How fortunate we were to arrive just before daybreak! Neville Fenn recalls “sailing into Acapulco Bay about half an hour after midnight” and Tim Roche arrived at around 10pm. Both went ashore immediately and stayed there all night. Tim agreed that even from the shore, “Acapulco in the early hours of the morning was indeed a wonderful sight!”   

Acapulco Bay (Baihia de Acapulco) is not very deep so we had to anchor about a mile from shore and passengers are taken in by launch. The launches were positioned alongside  the ship and officers assisted us as we stepped from the ship into the craft as it bobbed about in the waves.

Judith Martin thought it was “great fun getting on and off in the bay” and crew member Linda Harrison agreed that “the trip ashore by life boat added to the experience.”

Neville Fenn points out that he has since seen … “recent photos with the over-size cruise ships of today tied up” (close to shore) so assumes a lot of work must have been done since then.

Anxious to go ashore — even late at night  — Neville Fenn and Tim Roche (on separate trips) grabbed the first available launch and headed into town.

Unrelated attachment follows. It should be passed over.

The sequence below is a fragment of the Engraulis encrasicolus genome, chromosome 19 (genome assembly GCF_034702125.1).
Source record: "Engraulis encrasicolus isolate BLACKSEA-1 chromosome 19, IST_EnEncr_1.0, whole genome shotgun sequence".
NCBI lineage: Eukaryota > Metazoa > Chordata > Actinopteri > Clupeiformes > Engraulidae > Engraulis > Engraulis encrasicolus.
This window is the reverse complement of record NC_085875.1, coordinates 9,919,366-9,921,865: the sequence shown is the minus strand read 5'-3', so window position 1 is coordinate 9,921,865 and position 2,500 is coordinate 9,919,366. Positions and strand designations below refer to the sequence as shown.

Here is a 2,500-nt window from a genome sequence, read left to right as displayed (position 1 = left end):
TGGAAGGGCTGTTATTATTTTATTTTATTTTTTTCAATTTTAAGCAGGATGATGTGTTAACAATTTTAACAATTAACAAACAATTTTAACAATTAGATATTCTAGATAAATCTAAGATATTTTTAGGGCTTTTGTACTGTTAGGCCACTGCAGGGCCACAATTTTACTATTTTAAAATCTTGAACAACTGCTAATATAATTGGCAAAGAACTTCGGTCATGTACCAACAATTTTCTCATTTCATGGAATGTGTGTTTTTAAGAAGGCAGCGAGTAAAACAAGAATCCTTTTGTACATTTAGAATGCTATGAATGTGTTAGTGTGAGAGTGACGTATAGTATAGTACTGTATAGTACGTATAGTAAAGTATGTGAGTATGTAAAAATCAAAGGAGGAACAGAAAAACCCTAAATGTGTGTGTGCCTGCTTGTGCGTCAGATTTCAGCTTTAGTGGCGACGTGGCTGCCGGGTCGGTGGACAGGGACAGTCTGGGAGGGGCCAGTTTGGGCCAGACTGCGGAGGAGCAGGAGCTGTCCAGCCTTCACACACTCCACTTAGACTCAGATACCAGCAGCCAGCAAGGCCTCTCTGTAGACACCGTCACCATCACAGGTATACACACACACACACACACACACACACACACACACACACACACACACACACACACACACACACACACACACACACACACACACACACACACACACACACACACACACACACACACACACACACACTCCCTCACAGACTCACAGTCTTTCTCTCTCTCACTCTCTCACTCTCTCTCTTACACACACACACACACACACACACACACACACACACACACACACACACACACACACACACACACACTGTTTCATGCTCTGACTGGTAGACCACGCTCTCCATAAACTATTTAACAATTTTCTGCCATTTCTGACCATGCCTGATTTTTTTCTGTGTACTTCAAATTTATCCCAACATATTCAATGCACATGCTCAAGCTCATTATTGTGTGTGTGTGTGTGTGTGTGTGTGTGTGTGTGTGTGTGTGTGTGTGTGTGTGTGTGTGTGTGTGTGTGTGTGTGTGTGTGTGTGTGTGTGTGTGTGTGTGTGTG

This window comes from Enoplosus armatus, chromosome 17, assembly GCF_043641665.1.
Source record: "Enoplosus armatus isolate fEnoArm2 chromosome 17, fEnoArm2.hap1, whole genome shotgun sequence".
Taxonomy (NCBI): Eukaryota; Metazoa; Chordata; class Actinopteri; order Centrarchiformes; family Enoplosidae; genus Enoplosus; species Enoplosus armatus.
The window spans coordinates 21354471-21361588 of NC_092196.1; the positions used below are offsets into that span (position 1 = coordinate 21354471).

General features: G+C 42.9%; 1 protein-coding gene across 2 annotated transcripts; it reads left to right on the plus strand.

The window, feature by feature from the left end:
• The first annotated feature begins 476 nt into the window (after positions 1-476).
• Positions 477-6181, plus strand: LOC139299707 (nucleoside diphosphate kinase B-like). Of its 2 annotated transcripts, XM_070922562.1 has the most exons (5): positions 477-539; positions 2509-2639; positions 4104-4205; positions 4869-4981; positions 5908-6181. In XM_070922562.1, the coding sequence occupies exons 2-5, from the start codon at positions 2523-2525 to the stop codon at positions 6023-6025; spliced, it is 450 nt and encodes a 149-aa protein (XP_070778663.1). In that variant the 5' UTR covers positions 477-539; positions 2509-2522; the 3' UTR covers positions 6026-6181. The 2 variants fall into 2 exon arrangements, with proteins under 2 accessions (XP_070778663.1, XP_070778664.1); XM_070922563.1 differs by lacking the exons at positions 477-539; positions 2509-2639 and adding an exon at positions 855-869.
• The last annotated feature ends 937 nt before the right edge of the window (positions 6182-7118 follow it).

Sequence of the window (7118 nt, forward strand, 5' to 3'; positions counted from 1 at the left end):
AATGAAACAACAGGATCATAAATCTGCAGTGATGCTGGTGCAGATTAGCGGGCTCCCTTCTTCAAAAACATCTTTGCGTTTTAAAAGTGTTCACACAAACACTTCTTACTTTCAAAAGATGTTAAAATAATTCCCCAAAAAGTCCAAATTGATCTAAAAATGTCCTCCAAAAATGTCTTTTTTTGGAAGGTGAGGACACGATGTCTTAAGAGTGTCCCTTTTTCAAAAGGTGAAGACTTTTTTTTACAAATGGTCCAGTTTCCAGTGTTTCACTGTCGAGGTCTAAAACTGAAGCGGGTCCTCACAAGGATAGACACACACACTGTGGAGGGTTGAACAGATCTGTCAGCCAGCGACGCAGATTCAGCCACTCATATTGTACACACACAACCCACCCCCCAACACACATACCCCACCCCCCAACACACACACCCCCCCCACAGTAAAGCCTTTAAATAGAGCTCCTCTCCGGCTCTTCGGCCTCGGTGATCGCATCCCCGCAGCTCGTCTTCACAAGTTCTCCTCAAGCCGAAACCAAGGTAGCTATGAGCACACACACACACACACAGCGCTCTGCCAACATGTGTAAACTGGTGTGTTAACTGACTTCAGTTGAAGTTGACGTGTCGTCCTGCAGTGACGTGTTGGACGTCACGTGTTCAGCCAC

Once ashore, Tim Roche’s remembers … “we had a huge hamburger  (for $1) up in the mountains somewhere” He remembers the cafe being “a bit dodgy with chickens, etc wandering through,” but adds that … “the burger was good and we had no after effects.” 

Later, Tim boarded a launch and returned to the ship in time for breakfast. “Oh how enjoyable that was,” he recalls. “Like coming home ….great feeling!

We loved visiting our ports … but oh my, we loved being on our ship even more!

Having arrived about 6am, Chris, Denise and I boarded the launch at around 8am and by then the temperature was already hitting 80 degrees farenheit (about 27 celcius).

It took about 10 minutes to reach shore, and we were delivered right into the township. Mexicans with big droopy moustaches and wearing colourful ponchos all gathered around trying to sell us stringed puppets or sombreros.

Tim Roche recalls “several locals hanging off the dock trying to sell us things even before we could disembark.”

                  Of course, I had to buy a sombrero! Who didnt?